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Wednesday, January 12, 2011

Silence is Golden

 A whole flock of goldfinches is spending the winter in my front yard. When they're not at the long feeder hanging at the edge of the woods, they're here in the shelf feeder right outside my living room window. Tufted titmice (?), little black capped chickadees, and beautiful sparrows with dots of gold feathers around their beaks are the other regulars, supplemented on stormy days by cardinals and even a bold Jay who announces his presence with a loud caw.

And on one special day there came this pretty pink house finch. We don't see many of them, though they're common enough around here. Just a little shy. Here in my un-raked front yard they are perfectly camouflaged.

Of course no wintry feeding station is complete without marauding squirrels - which I rather like, just so long as they don't chew through the porch screen and the plastic lidded bins to eat sunflower seeds. Unfortunately, they do, so this year I have a metal lidded garbage can that I'm keeping in the front yard.

Goldfinches aren't the only golden thing around TheCastle this week. There is also Golden Silence, since TheQueen has been felled by the twin -itisses: bronchitis and laryngitis. The one struck on Sunday, when I was too sick to even knit!! The other blow fell on Monday and on Tuesday I hied me to the doctor who made my life better with chemistry. Bottles of pills later I am feeling somewhat human, though my voice remains but a faint croak ... or would do so if I were so foolish as to try to talk. I have a laptop for communicating lengthy prosy thoughts to ThePrince - who is truly a prince and is reading Ivanhoe to me.

How can it be that I let nearly 60 years go by without reading Sir Walter Scott? I believe it was because I didn't want to struggle with the rich tapestry of high flown pseudo romantic language. Having immersed myself in Dickens at 11, I have never since felt like wallowing in complex compound sentences unless I was writing them myself. I will admit, there are some fairly blooming sentences in Scott's prose, but he never loses the thread of  the story, which is great fun. I can clearly see the foundation of all my favorite swashbuckling knightly historical novels in his noble work.

It struck me today, that the reason these novelists of previous centuries were so wordy is because they didn't have an audience primed by vivid moving visuals the way modern authors do. Think on this: The average person has seen castles attacked, buildings collapse, babies born, lavish balls where gallants squire fair damoiselles, train crashes, safes cracked open, gunfights, ships sink - even wizards' and witches' wands perform magic- all this before she is 10 years old! Who needs lengthy descriptions when she already carries the images in her mind? Can't she get the highlights in 180 pages or at most, 360 and use her filofax of celluloid memories to plug in the necessary visual?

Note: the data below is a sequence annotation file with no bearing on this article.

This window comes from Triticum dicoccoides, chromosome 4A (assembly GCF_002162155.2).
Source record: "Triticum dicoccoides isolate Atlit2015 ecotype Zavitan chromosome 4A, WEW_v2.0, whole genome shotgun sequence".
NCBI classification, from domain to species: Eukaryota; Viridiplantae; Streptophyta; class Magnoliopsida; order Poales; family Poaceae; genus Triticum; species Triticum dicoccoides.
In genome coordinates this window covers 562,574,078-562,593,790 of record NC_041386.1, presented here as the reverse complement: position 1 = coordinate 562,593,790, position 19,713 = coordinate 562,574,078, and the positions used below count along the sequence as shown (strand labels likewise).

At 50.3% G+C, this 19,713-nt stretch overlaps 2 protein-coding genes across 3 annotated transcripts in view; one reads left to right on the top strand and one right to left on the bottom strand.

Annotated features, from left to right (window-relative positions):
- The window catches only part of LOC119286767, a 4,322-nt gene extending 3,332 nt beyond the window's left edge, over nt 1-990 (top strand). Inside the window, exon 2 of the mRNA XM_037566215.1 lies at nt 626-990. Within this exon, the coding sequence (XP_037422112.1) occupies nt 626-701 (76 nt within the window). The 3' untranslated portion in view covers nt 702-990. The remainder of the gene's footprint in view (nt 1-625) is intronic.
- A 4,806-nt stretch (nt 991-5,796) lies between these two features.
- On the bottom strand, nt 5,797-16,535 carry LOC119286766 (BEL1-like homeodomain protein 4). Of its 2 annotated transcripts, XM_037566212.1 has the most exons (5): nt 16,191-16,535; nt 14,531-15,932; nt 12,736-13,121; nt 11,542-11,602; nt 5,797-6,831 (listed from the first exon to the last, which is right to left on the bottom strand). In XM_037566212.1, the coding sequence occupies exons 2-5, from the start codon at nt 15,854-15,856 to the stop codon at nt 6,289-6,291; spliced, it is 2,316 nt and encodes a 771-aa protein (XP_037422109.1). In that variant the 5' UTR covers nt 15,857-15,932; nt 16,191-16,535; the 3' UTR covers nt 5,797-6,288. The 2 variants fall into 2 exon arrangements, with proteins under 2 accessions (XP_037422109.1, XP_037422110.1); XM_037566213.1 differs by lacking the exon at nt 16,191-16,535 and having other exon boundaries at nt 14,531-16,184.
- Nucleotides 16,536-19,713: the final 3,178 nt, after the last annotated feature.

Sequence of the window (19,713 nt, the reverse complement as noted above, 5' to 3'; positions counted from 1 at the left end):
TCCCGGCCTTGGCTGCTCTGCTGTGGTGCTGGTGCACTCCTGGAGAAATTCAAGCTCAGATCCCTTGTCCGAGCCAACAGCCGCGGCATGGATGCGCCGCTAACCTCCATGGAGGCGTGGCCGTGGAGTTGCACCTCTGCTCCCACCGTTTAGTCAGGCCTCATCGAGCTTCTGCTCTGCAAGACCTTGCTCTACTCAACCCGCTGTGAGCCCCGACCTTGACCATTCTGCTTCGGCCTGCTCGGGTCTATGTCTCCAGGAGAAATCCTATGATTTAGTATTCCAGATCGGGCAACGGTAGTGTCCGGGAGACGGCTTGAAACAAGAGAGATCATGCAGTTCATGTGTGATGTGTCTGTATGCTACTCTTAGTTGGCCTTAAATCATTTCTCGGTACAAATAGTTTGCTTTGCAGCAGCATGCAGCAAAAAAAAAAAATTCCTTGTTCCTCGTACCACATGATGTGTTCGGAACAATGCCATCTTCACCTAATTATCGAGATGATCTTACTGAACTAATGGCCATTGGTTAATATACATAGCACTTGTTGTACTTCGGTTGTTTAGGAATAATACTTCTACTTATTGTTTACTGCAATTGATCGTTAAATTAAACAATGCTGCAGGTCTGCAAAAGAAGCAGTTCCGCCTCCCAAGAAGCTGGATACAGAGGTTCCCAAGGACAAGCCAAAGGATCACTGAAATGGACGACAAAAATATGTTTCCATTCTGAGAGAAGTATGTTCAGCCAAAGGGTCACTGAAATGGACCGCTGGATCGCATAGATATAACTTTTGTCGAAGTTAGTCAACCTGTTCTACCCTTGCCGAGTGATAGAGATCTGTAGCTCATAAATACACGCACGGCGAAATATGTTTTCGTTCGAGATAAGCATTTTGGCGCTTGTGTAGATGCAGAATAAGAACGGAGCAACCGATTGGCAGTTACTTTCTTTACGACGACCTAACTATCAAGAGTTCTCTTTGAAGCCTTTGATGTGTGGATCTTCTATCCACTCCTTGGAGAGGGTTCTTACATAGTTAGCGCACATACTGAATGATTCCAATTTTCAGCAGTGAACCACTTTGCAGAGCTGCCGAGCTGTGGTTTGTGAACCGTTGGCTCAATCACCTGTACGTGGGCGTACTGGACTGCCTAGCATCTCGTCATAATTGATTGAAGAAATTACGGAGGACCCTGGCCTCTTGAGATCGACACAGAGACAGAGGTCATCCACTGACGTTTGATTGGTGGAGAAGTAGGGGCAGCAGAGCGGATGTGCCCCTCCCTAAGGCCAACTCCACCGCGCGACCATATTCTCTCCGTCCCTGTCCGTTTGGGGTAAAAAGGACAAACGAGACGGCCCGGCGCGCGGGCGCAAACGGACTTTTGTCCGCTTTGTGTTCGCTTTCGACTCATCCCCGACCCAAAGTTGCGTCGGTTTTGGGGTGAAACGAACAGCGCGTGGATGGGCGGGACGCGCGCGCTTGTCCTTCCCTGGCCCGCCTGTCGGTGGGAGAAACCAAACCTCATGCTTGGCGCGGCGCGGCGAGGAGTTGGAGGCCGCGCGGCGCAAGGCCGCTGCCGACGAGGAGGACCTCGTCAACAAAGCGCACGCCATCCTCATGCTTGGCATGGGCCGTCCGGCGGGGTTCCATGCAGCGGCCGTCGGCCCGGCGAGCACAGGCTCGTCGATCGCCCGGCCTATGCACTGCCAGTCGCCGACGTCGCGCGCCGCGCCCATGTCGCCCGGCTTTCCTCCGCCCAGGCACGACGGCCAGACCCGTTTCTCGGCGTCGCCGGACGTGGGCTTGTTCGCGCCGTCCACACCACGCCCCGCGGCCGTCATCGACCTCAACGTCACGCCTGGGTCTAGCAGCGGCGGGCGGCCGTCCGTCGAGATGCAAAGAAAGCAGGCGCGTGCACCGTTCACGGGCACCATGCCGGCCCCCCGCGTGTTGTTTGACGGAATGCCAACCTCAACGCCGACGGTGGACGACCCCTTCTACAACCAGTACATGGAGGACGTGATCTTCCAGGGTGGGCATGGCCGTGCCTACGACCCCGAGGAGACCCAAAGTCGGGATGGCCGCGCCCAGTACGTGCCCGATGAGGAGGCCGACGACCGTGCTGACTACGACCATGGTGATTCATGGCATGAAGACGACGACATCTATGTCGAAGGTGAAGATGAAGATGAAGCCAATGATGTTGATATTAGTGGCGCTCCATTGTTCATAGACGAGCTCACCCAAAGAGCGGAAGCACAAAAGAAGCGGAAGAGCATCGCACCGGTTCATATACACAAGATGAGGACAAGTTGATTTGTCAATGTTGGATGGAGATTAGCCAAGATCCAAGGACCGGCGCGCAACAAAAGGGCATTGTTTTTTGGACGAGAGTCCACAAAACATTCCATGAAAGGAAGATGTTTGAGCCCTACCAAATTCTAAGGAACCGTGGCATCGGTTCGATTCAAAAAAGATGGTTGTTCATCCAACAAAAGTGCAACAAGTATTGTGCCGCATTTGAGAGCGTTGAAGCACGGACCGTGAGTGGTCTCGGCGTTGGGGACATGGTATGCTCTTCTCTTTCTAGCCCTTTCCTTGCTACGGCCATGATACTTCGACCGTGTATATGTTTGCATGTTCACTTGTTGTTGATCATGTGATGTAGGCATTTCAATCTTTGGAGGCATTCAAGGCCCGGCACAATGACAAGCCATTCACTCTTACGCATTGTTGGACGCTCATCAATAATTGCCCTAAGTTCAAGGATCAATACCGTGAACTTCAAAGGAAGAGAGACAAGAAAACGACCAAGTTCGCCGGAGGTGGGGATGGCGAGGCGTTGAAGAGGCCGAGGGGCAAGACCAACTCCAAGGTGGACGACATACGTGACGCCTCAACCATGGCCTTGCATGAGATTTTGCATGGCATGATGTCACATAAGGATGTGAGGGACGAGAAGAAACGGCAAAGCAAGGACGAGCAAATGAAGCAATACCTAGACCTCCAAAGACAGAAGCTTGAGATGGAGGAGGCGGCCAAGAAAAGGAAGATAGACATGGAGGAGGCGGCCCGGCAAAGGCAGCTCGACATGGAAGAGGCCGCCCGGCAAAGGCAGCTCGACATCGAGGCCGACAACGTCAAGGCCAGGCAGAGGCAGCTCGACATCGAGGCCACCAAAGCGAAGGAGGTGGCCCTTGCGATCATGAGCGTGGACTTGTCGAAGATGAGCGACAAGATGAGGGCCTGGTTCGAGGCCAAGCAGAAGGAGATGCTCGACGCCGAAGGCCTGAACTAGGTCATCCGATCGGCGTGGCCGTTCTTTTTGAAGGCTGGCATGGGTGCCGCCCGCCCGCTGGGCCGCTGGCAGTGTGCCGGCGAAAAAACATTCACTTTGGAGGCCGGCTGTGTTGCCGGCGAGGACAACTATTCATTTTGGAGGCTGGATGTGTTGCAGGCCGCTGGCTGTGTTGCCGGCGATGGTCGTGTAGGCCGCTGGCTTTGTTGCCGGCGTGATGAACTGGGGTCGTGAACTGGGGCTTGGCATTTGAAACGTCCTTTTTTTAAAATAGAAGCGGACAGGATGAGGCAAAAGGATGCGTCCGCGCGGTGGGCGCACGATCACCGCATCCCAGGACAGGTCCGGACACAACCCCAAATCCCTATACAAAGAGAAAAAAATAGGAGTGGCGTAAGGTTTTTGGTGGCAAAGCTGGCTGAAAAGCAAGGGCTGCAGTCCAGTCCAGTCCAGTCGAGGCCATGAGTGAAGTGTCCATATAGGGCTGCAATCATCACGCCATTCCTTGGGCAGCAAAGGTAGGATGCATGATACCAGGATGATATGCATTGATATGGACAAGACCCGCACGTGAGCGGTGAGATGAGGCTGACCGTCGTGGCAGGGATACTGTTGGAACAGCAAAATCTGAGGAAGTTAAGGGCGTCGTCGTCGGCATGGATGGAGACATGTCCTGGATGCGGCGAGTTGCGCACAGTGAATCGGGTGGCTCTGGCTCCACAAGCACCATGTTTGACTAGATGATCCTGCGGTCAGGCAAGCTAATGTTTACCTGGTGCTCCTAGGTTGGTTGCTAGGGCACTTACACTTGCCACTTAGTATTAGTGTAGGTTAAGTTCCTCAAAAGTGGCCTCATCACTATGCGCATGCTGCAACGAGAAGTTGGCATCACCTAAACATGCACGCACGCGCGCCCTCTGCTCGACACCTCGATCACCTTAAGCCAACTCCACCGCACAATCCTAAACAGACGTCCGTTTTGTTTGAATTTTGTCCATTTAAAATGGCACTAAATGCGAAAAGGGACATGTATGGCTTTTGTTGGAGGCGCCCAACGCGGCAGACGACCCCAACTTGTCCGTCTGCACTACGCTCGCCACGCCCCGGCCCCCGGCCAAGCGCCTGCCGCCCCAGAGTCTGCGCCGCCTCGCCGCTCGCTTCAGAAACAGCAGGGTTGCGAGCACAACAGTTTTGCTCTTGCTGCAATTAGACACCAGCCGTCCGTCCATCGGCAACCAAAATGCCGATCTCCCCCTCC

Like the Book? Buy it Now!More books are filling in when ThePrince is otherwise occupied. I'm just at the end of my annual visit with my beloved Betsy-Tacy series - which I pick up every November, right after Thanksgiving. I am also reading Expecting Adam, by another, albeit more recent, favorite author, Martha Beck. Though I only discovered her a year ago I am an avid fan. We aren't much alike, she and I. She's very intense and expresses herself in superlatives. Her swings are much wider than I can imagine living with and to have submitted to the pressure to please others as completely as she once did is really unimaginable. And yet - from those wild powerful impassioned depths she has written a truly magical story about carrying and mothering a child with Down Syndrome. I had to borrow it via Inter-library loan but I am adding it to the collection even if I have to track it down on the used book market. It's a treasure. Kept me up till 3 am. last night.

Yes. There is knitting news. I'm stitching the last ball of yarn into the skirt portion of my dress. After that I'll take a picture - or I may finish off the sleeves first. What this dress really needs now is a good wet block. It's as lumpy as an orange peel. And my goodness! are there a lot of ends to darn in. No wonder this yarn was so cheap at Elann. Every ball has had a knot it it and some had them in multiples. Isn't it a good thing I like darning in ends? Each darn is like a final pat goodbye to a beloved knitting project.

I'm not going back to work until I can actually talk - so, with Monday being a holiday, that means I'll be here 5 languorous days with nothing to do but knit and read and nap. Doesn't that sound heavenly?

1 comment:

  1. I am glad that you are, at last, on the mend. Bugs like that are not to be trifled with. A lovely time to be curled up with things, and people, you love! Enjoy!